Go back up through the ring (note how I came up through the ring on the opposite side of the tang),



Then back through the cross loop you just made.



Pull it up snug and it should look like this.



Now you can see you have two separate cords. From this point you'll be working one cord up away from you (what will be the top of the belt) and the other down to you (bottom of the belt). Take either and run it down through the top of the opposite ring.



Cross over the top of the cord coming from the buckle end. If it's the top cord, bring the end up (outside the ring) towards you and cross over. If it's the bottom, bring the cord up away from you. When you cross over, the end of the cord will face the direction you're going - up or down.



Take the end of the cord up through the ring then through the loop you just made.



Then snug it up. Note: don't get these knots tight at this point, just snugged up so they, and the lines running from ring to ring stay neat. We'll tighten everything up at the end. ;D



Take the top cord back to the buckle end, go down through the buckle ring, up between the cord you just ran and the first top cord you ran to get your crossover. From this point it's a repeating pattern taking the bottom cord back to the buckle, top cord  to the ring, bottom cord to the ring, etc. Make sure you're doing the crossover so that the free end of the cord faces out on the top or bottom correctly as you go. Something like this:



Otherwise the cords will be twisted between the rings. So, how do we finish this off? Once you have the height you're looking for (I was going for 3") bring the cord end down through the ring,



and up between the length ways cords (just like you have been doing)



Then back through the loop you just made.



Now work the end of the cord through each of the knots right up against the ring this is why you want to leave the knots loose (and why I suggested frapping the ends  ;)).




Now the other side. Same thing only going around the ring and the other cord end.





Now, this is the secret to good knots. Go back to the first knot you tied (middle buckle in this case) and tighten all the knots in the order that you tied them.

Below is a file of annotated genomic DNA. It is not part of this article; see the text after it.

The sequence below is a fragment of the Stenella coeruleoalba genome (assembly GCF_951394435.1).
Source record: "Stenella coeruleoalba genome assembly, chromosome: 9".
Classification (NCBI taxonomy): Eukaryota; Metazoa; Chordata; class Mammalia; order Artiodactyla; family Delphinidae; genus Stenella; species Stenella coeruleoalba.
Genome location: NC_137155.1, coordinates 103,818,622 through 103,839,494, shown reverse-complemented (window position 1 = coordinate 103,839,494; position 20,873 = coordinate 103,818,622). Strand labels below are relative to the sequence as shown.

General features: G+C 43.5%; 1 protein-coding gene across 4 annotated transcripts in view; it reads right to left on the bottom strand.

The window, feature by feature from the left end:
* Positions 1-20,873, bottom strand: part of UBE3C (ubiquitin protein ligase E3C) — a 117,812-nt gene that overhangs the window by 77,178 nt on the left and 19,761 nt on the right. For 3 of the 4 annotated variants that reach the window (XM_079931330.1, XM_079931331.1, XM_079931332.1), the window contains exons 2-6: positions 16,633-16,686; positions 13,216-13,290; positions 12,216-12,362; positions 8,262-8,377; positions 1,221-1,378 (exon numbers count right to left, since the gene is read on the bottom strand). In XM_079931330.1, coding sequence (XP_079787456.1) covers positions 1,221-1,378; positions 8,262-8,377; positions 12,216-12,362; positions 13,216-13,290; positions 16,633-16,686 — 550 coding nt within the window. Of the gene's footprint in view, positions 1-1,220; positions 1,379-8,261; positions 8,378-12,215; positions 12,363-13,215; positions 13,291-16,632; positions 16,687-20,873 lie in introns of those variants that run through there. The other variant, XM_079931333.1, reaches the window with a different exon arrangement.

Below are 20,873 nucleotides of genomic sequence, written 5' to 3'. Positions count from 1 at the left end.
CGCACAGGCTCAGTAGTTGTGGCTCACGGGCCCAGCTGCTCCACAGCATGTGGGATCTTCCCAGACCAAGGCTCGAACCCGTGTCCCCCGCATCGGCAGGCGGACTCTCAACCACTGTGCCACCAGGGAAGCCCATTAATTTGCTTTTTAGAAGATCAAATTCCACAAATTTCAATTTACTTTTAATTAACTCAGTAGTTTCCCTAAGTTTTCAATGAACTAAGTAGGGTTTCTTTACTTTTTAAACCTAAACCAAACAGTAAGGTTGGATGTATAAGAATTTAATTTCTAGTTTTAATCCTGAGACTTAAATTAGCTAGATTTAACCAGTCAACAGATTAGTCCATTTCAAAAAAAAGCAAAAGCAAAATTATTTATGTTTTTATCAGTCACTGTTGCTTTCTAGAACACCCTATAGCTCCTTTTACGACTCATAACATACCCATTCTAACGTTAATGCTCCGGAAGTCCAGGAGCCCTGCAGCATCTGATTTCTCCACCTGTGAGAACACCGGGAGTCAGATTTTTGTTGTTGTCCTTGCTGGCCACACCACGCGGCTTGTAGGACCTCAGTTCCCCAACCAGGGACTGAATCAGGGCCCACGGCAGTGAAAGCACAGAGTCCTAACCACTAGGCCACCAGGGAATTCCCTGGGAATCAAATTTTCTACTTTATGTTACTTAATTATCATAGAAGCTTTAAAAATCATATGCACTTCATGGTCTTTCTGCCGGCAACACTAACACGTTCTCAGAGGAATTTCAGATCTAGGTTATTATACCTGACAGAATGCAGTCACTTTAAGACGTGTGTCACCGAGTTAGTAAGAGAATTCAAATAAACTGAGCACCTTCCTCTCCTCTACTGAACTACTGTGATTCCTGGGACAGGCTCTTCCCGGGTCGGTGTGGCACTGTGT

Working the slack out now, while you can control it, will give the best results in the long run. as you troop with this it will wear in a bit and conform to you. Once you have the slack worked out pull the cord ends tight and check your work.



This is when you decide if you want to untie it and try again, or meh, good enough, and cut the cords. ;D

Last part of the project is to weave some reinforcement between the cord strands to keep them from gapping and give a uniform height all the way around. I start with a piece of the leader line about 18" long. Fold it in half and stick the fold between the top two cords.




Next take the two loose ends and feed them over the top cord and through the loop.



Pull the ends down across the belt. Unlike the cord weaving, with these reinforcing strands you want to tighten the knots and keep them tight the whole time. Twisting the top cord up and keeping a steady tension on the line ends should tighten the line on the top cord. Now, feed either line end up between the bottom two cords.



Go over the two lines coming down from the top and back through the bottom two cords.



Push the bottom cord up towards the top cord (compressing all the cords together), pull the two lines snug across the top of the cords then pull the end of the line you just fed through the cords tight.



Using one hand to hold that line end, feed the other line end up through the second and third cords, over the top of the lines and back down.




Holding the second line tight, take the first line feed it up through the third and fourth cords, over the lines and down between again.





Continue alternating lines until you get back to the top two cords. Towards the middle of the belt it gets easier to start pulling the lines towards the top of the belt (from underneath) rather than the bottom. Feed your line through the top two cords over the loop that you used to start. You may want to go back and pull the lines tight again, they tend to get loose while you're weaving.



Feeding the leader lines back through the two top cords again grabs all the cords from both front and back sides and really holds everything together. Check the tightness of the lines one more time then tie off the lines with your favorite knot (I like square knots).




Weave the other end of your belt. Then I measured to find the center between the two ends and did a weaving in the center. I continued to measure for the centers (between the reinforcements) and did weavings there until the spacing was about 2" between.